The Tory Widow
Berkley, Apr 2009, $14.00
In 1766 in New York Jack Hampton, excited to hear of the appeal of the Stamp Act, kisses Anne Peabody. Although she enjoyed the kiss, nothing can come of it. She has no say as her father Amos saves his failing Peabody Printshop and keeps his son from becoming someone else’s apprentice by selling her. He negotiates a deal with NYC based super printer to the carriage crowd Peter Merrick forcing his daughter to marry his friend, a man his age.
Living in New York, when he dies, Widow Merrick finds herself in dire straits. She takes over her late spouse’s printing business, which spouts support to Tory causes in an attempt to make a living. However, in 1775, the Sons of Liberty destroy her press. Anne reopens as the Liberty Coffeehouse with one of the rebels who devastated her previous store Jack Hampton as her best customer. Having never been in love, Anne is stunned by her attraction to Jack; he believes he is falling for her based on the amount of coffee he consumes.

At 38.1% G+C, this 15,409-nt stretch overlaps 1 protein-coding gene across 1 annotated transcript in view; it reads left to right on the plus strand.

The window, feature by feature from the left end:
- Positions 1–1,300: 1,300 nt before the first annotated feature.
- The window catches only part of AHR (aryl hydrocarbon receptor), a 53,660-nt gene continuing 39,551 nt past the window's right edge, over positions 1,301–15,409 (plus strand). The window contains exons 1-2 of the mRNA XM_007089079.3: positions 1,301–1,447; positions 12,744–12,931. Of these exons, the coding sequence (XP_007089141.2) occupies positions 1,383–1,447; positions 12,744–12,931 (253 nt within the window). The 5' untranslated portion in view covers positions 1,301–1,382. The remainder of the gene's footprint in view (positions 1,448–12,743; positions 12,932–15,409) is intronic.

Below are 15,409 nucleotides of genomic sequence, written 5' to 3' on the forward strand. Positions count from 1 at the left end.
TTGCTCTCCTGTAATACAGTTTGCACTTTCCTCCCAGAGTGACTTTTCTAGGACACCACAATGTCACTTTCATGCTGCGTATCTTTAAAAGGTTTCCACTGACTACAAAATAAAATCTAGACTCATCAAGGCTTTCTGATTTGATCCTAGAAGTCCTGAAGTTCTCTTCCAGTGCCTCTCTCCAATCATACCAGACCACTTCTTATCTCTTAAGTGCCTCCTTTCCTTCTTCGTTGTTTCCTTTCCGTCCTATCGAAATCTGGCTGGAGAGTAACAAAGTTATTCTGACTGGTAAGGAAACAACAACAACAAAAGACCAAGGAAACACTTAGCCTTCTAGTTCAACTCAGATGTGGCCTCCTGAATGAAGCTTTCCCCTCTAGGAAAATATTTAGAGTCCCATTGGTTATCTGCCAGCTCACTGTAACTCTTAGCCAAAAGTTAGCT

This is a refreshing look at the early days of the American Revolution from the eyes of a young widow eking out a living. Anna owns the insightful story line with her courage to survive regardless of who controlled the city. Jack is a super patriot, but allows his zeal at times to hurt innocent people like Anna though he insists collateral damage is part of any freedom fight. Christine Blevins provides an engaging American Revolution romance that sub-genre fans who especially value historical tidbits and strong characterizations will relish.